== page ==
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When Winning Was Everything: Alabama Football Players in World War II

When Winning Was Everything: Alabama Football Players in World War II

By Delbert Reed;
Foreword by Paul W. Bryant Jr.
Paul W. Bryant Museum, 2010
$39.95, Hardcover


Reviewed by Don Noble

In 1942, at the request of the War Department, John Steinbeck wrote the short nonfiction book Bombs Away, about the training of bomber crews for the U.S. Army Air Corps. While Napoleon may have been defeated “on the playing fields of Eton,” Steinbeck is sure bomber crews become highly cohesive, smoothly functioning units because “[f]rom the time of their being able to walk, our boys and girls take part in team playing. From one ol’ cat to basketball, sand-lot baseball to football, American boys learn instinctively to react as members of a team.”

If this were just another Alabama football book I would neither read it nor review it. The world does not need another game-by-game, play-by-play recapping of another however-glorious season. Even the title I take to be a subtle variation on the dubious pronouncement “winning isn’t everything; it’s the only thing.” Football is a serious game, true enough, but war is not a game at all.

This highly readable, informative book is in part about football, but it is more about the roles that Alabama football players and coaches took in the fight against the Axis Powers in WWII. It should come as no surprise that young, patriotic, disciplined, physically fit men signed up for the service and that they were highly desired.

Approximately 325 of the Alabama “football family” served. Of those 325, 13 players and one team manager gave their lives. (There were 6,000 from UA total, with 343 men and one woman killed.)

Of the 1941 team, 55 of 61 joined. Of the 1942 team, 58 of 59 served. In the last home game of 1942, several players joined the U.S. Marines at halftime. So few players were left on campus that there was no 1943 squad.

When Winning Was Everything is divided into sections, by service, with a separate chapter, “The Highest Price.”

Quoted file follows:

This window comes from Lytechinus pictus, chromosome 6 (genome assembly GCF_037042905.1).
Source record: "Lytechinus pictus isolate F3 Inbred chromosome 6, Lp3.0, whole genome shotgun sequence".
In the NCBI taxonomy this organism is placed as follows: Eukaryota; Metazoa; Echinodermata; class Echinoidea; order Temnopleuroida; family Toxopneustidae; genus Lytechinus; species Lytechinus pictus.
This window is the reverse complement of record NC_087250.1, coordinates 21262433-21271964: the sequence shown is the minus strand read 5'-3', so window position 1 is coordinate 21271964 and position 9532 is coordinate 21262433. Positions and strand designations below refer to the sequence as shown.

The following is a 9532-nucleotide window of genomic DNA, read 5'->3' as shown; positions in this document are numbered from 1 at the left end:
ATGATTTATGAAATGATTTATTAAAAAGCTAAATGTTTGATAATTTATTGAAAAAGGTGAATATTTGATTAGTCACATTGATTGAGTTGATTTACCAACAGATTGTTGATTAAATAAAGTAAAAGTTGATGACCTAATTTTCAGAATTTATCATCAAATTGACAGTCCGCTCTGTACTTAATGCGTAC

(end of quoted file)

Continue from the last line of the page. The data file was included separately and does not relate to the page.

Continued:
Each of these chapters contains a brief biographical summary of the man, (a surprising number were from Arkansas), a summary of their football careers, and then a look at their service careers, and, in some cases, like that of Lt. Paul Bryant, a longer look at their post-war careers.

Each chapter has photos from football days and appropriate photos from the theatres in which they served, if not of the man himself in action. One section, “Reflecting the Time,” features charming color posters and football programs from the era.

Charley Boswell lost his sight in combat in Germany and later became the best blind golfer in the world. Ed Clark helped liberate Dachau, and the photos that accompany his section are as disturbing as ever. Holt Rast saw 304 days of combat over a period of three years in several theatres of war and may be the most decorated of all the servicemen discussed. William T. Van de Graff, UA’s first All-American in 1915, may have been the oldest player to serve. Tom Borders, who was himself killed on December 26, 1942, over Tunisia, was the first American to shoot down a German plane in World War II on August 17, 1942. Roy Johnson, who logged 35 missions as a bombardier, may have been at 5’2” the smallest man ever to play football at UA.

The most dramatic story in theatrical terms may be that of Hugh Barr Miller Jr. After his torpedoed ship sank, he ended up alone on Arundel Island in the Pacific. During the thirty-nine days the Japanese searched for him, Miller, wounded and starving, killed fifteen of the enemy.

These entries vary widely of course, but many of the vets, or their families, said some of the same things. A number felt their lives were saved by the bombing at Hiroshima and Nagasaki, and almost none of them talked much at all about their wartime experiences.

A moving and most unusual entry was that of Johnny Roberts, Navy pilot. Roberts was infuriated by the Japanese Kamikaze pilots. “Do those damn Japanese think they are trying to teach Americans what it is to be heroic?” According to reports at the Battle of Midway, flying off the carrier Enterprise Roberts missed the Japanese carrier Kaga with his bomb and then “kept right on going down and flew his plane into the Kaga’s funnel.” Dr. John Ramsey, UA professor and military historian knew Roberts as a student and said that “certainly anyone who knew Johnny Roberts as we did will agree that he was quite capable of doing exactly [that].” July 2011

Don Noble is host of the Alabama Public Television literary interview show Bookmark and the editor of A State of Laughter: Comic Fiction from Alabama. This review was originally broadcast on Alabama Public Radio.